Restaurant workers and other tipped-wage employees in New York state have something to look forward to on New Year’s Eve -- a raise, and being the highest-paid tipped employees in the U.S.
Starting Dec. 31, tipped employees will receive a base pay of $7.50 an hour, up from the $5 an hour that servers make right now.
The increase was approved by the State Department of Labor. Other recommendations from Commissioner Mario Musolino include uniform tip amounts for all tipped employees -- who make $4.90, $5.00 and $5.65 depending on their position. The tipped wage was last increased in 2011.
Gov. Andrew Cuomo, who made the announcement at the Hotel and Motel Trades Council on Tuesday morning, said now that the economy and business are doing better, employees need to share in the rebound.
Cuomo also called on state legislators to increase the tipped minimum wage for New York City by an extra dollar to $8.50.
“If you work full-time … you cannot raise a family, you can’t pay for rent and food and insurance and healthcare on $18,000 in the city of New York,” said Cuomo of the yearly salary full-time minimum wage workers earn. Cuomo said the “concept of minimum wage” means workers can “live with dignity” and provide for their families.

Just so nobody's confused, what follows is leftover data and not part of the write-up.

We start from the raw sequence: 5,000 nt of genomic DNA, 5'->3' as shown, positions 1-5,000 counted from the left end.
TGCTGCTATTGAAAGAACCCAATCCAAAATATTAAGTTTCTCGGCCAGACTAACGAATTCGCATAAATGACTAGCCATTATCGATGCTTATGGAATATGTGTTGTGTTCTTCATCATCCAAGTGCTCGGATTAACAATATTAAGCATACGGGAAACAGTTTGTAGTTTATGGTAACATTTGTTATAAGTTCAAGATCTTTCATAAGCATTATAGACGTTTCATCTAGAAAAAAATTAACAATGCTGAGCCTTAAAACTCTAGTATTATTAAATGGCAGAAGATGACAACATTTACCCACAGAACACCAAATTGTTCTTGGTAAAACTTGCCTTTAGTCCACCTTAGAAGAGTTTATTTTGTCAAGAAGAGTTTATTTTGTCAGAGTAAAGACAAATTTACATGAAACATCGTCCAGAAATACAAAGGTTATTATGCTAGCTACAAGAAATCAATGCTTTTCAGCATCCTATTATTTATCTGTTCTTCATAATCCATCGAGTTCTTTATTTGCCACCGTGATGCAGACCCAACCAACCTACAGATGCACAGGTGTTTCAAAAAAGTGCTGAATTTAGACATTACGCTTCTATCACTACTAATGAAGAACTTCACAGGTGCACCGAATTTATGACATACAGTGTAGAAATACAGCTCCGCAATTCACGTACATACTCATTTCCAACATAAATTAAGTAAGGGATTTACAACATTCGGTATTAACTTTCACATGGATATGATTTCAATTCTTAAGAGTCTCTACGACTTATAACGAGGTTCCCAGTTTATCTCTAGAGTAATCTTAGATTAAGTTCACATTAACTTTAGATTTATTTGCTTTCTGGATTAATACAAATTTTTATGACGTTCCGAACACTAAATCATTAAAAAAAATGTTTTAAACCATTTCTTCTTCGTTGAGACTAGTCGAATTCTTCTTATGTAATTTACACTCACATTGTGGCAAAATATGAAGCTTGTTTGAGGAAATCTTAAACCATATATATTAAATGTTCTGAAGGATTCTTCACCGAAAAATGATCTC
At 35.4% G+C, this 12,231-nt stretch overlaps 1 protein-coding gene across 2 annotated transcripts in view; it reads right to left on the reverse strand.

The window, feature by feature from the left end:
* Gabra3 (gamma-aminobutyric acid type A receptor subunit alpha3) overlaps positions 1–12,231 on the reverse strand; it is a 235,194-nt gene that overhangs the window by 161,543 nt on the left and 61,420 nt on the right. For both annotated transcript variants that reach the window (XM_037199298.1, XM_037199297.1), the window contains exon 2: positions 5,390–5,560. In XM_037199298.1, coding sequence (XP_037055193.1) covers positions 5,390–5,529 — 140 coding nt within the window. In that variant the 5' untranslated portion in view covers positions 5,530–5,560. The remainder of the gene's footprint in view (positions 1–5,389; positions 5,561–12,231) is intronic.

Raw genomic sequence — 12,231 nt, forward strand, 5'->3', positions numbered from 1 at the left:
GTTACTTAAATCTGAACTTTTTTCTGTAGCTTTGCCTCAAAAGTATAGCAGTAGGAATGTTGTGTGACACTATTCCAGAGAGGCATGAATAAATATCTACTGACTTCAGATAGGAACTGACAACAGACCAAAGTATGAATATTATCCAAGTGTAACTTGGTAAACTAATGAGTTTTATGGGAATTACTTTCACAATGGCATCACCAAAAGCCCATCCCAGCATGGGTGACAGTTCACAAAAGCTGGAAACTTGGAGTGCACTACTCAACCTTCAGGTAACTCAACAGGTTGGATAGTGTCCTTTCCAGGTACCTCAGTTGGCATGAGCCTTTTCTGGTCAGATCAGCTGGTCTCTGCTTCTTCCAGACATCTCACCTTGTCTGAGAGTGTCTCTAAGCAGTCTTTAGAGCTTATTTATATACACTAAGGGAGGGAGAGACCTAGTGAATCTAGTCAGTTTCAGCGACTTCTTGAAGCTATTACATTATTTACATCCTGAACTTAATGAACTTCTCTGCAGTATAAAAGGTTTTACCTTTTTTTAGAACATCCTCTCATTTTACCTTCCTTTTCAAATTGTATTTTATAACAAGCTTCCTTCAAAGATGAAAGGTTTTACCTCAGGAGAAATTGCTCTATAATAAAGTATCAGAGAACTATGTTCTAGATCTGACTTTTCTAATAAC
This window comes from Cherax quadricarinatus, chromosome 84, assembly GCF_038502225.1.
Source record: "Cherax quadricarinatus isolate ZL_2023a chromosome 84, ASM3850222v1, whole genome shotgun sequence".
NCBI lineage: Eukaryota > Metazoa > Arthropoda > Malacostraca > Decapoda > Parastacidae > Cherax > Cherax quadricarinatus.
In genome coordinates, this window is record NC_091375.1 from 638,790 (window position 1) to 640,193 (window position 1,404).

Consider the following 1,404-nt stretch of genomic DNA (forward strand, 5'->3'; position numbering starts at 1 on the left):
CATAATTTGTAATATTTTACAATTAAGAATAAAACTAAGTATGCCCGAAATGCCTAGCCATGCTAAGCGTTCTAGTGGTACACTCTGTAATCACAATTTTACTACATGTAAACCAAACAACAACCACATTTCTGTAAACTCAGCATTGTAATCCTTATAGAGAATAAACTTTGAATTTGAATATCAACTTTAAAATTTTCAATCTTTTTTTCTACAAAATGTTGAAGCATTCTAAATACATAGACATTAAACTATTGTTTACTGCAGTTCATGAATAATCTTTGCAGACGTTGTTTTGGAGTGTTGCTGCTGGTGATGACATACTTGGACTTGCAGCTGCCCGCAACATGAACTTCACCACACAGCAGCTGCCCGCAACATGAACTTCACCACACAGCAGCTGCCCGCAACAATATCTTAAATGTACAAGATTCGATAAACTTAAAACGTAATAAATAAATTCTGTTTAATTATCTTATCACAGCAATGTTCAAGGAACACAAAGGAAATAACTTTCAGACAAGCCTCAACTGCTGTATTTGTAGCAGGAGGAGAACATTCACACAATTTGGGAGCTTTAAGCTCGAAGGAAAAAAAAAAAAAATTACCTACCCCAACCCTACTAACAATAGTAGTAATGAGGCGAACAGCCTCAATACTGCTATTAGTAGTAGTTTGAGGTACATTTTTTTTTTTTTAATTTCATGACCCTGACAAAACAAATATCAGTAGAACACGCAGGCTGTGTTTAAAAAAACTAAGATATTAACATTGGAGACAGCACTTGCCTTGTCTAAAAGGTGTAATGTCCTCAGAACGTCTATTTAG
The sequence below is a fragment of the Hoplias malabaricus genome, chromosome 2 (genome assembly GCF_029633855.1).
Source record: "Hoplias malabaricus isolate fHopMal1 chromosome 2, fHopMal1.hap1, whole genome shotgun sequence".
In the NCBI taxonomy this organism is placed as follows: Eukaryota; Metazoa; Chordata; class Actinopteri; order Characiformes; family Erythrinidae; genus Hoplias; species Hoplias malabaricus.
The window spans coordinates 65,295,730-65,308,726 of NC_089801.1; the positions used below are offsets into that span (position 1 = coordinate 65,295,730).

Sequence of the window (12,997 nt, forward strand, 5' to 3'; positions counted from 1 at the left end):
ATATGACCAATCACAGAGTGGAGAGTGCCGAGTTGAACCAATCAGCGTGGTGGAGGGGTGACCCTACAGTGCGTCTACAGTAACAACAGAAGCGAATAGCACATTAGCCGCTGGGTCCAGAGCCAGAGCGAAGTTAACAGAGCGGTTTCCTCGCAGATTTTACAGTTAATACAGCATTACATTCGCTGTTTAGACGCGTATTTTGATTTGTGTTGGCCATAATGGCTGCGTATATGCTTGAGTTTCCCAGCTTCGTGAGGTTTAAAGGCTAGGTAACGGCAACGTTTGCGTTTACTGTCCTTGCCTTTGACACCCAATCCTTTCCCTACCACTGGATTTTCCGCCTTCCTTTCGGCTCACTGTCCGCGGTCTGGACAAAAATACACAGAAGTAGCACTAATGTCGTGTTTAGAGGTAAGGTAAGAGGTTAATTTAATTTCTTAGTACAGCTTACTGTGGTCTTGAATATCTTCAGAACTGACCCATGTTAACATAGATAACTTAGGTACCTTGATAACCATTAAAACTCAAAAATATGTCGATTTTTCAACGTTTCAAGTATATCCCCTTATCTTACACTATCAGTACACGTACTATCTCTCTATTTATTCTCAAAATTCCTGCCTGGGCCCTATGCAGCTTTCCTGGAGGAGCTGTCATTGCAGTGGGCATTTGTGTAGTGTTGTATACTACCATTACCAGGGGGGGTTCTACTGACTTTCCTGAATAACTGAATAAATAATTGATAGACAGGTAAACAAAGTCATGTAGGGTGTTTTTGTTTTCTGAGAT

Haitem Weslati, who owns Taszo Espresso Bar in Washington Heights, said the increase won’t immediately affect business, because his employees start at $8.50 an hour.
But, the next round of wage increases would be a “tremendous burden.”
“If everybody gets $9.50, I’m going to have to half my staff,” Weslati said. He currently employs about 10 people.
“Some of my employees are getting really good pay, and a good tip. If the minimum wage increases to more than $10, that's $17 or $18 with a tip. That’s quite a lot for standing at the register, with no skills whatsoever, to punch in items,” Weslati said.
“Most of the hourly money is eaten up by taxes,” said Zac Dunn, a server at David Burke Kitchen in SoHo.
Dunn said while the increase could be a big help to bussers and other workers, servers who have the potential to make hundreds of dollars in tips a night won’t care much about the hourly increase.
“It’s like gambling, some days are really good, some days are not so good,” Dunn said.
“In New York City servers often earn significantly more than minimum wage when accounting for their tips, that's why they are saying this $2.50 increase won't have a tremendous impact on their take home pay,” Andrew Rigie, executive director of New York City Hospitality Alliance, told Metro.
“However, for the restaurant owner, the $2.50 increase will have a serious financial implications on their business, in many cases adding hundreds of thousands of dollars a year in increased costs,” said Rigie. “Unfortunately, a lot of small business owners don’t have this kind of money.”
“It’s not that significant,” said a 10-year veteran bartender working Tuesday afternoon at Toby’s Public House in Little Italy, who said her first name was Candace. “Your check is pretty much nothing. That’s not much of an increase, but it’s a good attempt.”